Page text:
Publication bias and sensitivity analysis
We performed sensitivity analyses by sequentially eliminating one study at a time to probe the change in the total SMD and 95% CI of the depressive domain. The sensitivity bias analysis of these original articles revealed no variation in the orientation of the OR when each publication was omitted (Supplementary Figure 3). In addition, using the SMD as the endpoints, no significant effect was observed (Supplementary Figure 4). Publication bias was assessed by performing Begger’s linear regression analysis of both the composite outcome and risk of depression (P = 0.230 and P = 0.087, respectively) (Supplementary Figures 5 and 6). The consequences of the Begg’s test suggested no significant publication bias was existed.
Overall, this meta-analysis indicates that mild thyroid dysfunction is related to depression in younger patients (<60 years old) as determined by the diagnosis of depression or an increase on the depressive scale. We found an insignificant connection between depression and SCH in the older patients (≥60 years old). Furthermore, we failed to detect an influence of L-T4 supplementation therapy for SCH on depression.
Numerous studies have investigated the mechanism by which overt thyroid disease influences physical, behavioural, and cognitive functions9; however, the connection between SCH and these consequent measures has not been rigorously defined, and studies have reported contradictory outcomes12,13,14,15,16.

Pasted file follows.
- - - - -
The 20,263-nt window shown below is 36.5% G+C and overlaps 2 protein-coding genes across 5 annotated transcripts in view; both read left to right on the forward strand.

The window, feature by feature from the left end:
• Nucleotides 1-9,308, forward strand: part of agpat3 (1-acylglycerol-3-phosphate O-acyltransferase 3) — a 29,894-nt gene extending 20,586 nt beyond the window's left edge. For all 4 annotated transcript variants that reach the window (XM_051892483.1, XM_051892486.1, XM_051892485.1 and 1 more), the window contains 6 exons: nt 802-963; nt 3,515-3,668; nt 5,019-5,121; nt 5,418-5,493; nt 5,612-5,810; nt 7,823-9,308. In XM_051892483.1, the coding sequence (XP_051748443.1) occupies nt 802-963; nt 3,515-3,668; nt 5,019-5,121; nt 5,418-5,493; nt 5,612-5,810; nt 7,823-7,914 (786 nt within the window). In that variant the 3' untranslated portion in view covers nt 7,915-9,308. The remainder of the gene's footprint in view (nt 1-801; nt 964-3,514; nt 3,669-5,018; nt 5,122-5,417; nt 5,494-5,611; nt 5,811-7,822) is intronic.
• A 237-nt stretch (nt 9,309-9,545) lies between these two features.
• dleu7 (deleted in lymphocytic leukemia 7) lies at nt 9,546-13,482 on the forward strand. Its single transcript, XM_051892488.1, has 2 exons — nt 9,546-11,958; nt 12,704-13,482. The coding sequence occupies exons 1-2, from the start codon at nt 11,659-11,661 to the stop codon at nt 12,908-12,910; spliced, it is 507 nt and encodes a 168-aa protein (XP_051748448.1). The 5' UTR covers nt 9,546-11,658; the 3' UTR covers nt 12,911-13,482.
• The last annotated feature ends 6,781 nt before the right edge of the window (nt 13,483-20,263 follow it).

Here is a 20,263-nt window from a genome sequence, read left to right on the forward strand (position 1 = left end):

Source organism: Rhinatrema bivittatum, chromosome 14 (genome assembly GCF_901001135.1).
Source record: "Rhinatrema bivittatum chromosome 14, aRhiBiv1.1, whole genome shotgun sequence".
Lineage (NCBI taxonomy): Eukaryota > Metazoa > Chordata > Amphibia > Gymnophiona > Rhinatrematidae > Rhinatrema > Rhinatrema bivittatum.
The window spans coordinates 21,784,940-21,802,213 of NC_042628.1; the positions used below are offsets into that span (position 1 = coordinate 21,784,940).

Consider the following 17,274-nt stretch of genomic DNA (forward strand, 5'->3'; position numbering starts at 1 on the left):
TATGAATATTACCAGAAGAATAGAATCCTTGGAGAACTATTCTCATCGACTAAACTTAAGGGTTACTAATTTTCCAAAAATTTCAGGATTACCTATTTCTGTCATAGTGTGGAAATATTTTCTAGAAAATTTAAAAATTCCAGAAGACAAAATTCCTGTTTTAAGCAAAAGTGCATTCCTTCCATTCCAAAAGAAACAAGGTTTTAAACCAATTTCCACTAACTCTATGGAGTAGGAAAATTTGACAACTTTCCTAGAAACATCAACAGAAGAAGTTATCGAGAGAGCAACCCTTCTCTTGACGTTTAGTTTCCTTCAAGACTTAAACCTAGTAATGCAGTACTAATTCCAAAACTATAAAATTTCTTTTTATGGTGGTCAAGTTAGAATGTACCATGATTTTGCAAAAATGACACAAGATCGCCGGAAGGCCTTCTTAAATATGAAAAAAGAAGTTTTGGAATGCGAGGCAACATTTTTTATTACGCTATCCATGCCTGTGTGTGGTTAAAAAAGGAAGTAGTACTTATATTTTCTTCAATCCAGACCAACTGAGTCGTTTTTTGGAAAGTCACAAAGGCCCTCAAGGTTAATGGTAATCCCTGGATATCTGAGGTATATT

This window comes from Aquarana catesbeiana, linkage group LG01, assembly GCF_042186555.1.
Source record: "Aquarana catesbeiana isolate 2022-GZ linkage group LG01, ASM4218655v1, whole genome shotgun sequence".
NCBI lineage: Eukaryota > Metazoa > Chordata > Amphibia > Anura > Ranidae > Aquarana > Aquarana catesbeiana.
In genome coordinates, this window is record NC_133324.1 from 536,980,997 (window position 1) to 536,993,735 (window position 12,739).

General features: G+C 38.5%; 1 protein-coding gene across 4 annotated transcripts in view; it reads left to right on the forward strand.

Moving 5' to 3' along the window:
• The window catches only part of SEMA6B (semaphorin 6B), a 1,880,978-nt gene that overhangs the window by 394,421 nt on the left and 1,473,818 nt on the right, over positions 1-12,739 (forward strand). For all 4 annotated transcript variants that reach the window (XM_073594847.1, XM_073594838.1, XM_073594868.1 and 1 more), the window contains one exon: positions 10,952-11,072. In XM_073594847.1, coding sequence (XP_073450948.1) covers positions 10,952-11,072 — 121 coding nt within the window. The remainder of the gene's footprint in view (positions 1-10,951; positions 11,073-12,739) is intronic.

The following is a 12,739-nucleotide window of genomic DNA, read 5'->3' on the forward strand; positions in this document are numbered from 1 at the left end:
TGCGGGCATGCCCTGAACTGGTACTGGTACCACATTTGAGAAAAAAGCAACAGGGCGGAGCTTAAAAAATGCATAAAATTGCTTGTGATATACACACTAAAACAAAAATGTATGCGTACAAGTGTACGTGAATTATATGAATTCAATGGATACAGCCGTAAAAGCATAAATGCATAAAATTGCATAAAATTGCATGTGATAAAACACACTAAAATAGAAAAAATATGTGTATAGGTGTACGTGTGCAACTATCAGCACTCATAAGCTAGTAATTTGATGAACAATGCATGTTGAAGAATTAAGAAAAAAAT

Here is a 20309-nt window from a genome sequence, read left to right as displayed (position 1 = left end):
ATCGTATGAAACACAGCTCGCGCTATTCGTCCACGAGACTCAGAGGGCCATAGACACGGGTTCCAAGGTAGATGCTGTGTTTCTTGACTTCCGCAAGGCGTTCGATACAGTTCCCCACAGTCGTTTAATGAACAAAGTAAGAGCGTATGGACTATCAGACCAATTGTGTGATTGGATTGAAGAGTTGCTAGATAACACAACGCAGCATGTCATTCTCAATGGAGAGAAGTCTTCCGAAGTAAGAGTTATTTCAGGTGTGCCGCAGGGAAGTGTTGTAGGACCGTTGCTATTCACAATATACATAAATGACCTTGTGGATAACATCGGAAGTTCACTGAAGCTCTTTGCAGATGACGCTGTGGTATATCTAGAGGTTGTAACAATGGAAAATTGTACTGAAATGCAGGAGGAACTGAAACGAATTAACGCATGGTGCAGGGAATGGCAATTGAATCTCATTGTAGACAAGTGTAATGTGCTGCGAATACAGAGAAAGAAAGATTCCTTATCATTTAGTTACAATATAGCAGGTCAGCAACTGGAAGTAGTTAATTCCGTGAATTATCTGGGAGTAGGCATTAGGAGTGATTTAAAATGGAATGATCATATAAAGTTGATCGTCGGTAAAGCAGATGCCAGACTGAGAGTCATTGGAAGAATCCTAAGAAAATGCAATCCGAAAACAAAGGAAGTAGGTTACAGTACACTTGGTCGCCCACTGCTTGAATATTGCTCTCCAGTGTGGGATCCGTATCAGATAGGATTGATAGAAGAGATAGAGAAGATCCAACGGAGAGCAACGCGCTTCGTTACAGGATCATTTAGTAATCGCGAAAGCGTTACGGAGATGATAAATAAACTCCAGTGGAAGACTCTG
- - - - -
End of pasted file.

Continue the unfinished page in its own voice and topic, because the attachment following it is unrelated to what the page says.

In recent years, many publications have paid increasing attention to the relationship between SCH and depression; however, these studies revealed tremendous heterogeneity in the recruited population, particularly in terms of age, gender, and depressive domains. Notably, articles involving participants varying in age may affect mutual comparability. In recent decades, numerous studies have investigated the relationship between age and depression. Many studies have reported that age is an inconvenient element that influences the path and symptomatology of a depressive episode17,18. Depressive episodes accompanied by anxiety and the risk of committing suicide are considerable predictors that differ according to the age of the subjects. We performed a sub-group analysis because of the clinical heterogeneity. SCH was found to be associated with depression in the younger adults (<60 years old). The only difference between SCH and normal thyroid function is TSH. Two large publications have reported an indistinguishable link with lower T4 and/or higher TSH levels in subjects presenting with depressive syndrome (based on the depression region of the Diagnostic Interview Schedule) among 6869 younger subjects from the United States19 and worse psychological well-being (based on self-reported questionnaires) among 2269 younger men from the United Kingdom20. Several studies using animal models have examined the relationship between SCH and depression, which was demonstrated by increased immobility performance on the forced swimming test (FST) and tail suspension test (TST)21,22. In 2014, an animal study illustrated that the density of hippocampal T3 was slightly lower in the SCH group than the sham group, which indicated a dysfunction in thyroid hormones in the brains of SCH rats even though their plasma thyroid hormones were in the normal range21. Many papers have investigated whether SCH promotes depression-like behaviour in rats in conjunction with slight hyper-activity of the hypothalamus-pituitary-adrenal (HPA) axis. Furthermore, several subsequent studies have investigated the role of the Wnt signalling pathway in mood diseases, such as major depression23 and bipolar disorder24. Thyroid hormones trigger cell proliferation, restrain the delivery of key elements of the Wnt signalling pathway and suppress β-catenin levels25. Consequently, the Wnt/β-catenin pathway appears to participate in SCH-related depression.